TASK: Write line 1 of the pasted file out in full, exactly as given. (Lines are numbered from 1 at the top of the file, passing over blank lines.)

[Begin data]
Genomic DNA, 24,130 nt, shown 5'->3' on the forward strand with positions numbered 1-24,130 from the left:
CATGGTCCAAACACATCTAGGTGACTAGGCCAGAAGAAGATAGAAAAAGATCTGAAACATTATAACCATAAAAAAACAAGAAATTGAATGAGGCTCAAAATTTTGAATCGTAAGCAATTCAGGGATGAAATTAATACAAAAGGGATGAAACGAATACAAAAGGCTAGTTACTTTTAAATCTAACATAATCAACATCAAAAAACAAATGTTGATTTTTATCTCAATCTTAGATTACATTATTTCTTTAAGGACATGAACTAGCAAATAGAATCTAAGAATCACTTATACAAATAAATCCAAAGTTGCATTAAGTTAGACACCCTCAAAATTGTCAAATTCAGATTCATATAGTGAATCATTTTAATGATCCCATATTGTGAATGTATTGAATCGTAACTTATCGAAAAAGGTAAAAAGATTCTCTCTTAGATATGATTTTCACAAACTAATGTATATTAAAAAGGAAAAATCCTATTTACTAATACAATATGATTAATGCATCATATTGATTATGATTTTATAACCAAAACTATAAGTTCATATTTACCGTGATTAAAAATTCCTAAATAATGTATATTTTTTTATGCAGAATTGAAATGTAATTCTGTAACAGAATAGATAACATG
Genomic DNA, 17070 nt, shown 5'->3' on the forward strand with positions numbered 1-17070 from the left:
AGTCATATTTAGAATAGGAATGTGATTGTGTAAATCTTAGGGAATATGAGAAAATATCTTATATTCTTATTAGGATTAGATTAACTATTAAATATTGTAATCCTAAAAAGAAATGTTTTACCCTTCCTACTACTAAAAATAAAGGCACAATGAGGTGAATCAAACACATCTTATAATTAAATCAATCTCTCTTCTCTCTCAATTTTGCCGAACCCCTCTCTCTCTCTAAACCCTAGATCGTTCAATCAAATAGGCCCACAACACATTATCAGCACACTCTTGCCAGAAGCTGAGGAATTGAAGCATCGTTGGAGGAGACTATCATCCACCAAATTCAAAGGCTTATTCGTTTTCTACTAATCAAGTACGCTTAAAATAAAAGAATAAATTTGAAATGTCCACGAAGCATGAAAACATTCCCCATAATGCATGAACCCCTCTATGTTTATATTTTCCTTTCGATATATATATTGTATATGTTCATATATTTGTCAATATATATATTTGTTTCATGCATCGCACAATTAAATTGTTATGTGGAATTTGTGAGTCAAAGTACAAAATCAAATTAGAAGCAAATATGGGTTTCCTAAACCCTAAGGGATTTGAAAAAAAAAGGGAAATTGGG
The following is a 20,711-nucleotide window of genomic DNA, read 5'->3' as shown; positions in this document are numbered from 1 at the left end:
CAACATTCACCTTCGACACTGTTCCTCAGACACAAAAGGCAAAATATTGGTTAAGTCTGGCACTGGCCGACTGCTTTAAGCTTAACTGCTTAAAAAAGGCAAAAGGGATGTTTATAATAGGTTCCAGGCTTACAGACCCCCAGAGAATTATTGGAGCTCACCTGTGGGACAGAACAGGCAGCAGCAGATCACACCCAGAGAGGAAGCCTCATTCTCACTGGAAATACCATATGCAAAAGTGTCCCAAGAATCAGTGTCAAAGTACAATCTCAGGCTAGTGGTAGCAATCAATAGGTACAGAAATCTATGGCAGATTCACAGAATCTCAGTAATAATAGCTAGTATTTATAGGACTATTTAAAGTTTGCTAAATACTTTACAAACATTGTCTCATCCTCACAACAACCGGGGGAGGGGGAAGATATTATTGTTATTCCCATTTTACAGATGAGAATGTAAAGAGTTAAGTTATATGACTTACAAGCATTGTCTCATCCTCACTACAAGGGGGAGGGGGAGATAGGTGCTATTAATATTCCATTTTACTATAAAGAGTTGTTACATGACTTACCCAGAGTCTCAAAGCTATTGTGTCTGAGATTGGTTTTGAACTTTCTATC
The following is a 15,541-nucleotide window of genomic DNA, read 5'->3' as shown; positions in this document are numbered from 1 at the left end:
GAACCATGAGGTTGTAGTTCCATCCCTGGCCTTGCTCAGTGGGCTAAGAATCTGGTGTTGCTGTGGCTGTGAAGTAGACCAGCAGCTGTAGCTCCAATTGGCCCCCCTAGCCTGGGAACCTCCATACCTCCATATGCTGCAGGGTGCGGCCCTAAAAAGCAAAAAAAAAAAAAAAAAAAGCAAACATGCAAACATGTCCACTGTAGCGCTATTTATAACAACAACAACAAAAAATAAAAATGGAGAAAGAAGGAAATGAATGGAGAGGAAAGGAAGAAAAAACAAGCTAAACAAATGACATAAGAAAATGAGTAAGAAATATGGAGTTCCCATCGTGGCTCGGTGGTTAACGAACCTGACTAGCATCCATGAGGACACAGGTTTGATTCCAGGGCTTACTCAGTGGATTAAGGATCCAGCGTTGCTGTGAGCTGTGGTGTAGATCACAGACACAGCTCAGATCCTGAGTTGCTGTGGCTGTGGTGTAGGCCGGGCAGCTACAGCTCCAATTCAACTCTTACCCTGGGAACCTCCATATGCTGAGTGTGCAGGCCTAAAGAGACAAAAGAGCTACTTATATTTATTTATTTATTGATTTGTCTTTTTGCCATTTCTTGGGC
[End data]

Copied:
Genomic DNA, 24,130 nt, shown 5'->3' on the forward strand with positions numbered 1-24,130 from the left: